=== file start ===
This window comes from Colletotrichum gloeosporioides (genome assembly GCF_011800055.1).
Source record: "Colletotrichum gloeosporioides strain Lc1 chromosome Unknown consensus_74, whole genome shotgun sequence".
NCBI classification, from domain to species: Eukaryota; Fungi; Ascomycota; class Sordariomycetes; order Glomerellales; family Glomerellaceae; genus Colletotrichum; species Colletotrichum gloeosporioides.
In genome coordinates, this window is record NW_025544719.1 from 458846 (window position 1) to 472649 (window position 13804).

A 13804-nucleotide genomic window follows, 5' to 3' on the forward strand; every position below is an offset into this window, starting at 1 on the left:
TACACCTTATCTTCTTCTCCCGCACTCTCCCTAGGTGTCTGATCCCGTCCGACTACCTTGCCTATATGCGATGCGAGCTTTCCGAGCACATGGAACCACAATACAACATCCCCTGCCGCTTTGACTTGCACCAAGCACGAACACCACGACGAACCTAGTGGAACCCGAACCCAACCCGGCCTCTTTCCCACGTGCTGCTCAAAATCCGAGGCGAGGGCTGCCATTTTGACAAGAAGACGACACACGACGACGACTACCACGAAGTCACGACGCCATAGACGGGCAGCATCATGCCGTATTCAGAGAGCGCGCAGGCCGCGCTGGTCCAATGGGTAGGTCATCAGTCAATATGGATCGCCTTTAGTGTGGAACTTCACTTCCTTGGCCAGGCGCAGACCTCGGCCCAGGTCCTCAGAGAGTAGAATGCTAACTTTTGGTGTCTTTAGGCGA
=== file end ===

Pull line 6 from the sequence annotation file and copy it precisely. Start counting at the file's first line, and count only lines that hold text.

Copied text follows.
TACACCTTATCTTCTTCTCCCGCACTCTCCCTAGGTGTCTGATCCCGTCCGACTACCTTGCCTATATGCGATGCGAGCTTTCCGAGCACATGGAACCACAATACAACATCCCCTGCCGCTTTGACTTGCACCAAGCACGAACACCACGACGAACCTAGTGGAACCCGAACCCAACCCGGCCTCTTTCCCACGTGCTGCTCAAAATCCGAGGCGAGGGCTGCCATTTTGACAAGAAGACGACACACGACGACGACTACCACGAAGTCACGACGCCATAGACGGGCAGCATCATGCCGTATTCAGAGAGCGCGCAGGCCGCGCTGGTCCAATGGGTAGGTCATCAGTCAATATGGATCGCCTTTAGTGTGGAACTTCACTTCCTTGGCCAGGCGCAGACCTCGGCCCAGGTCCTCAGAGAGTAGAATGCTAACTTTTGGTGTCTTTAGGCGA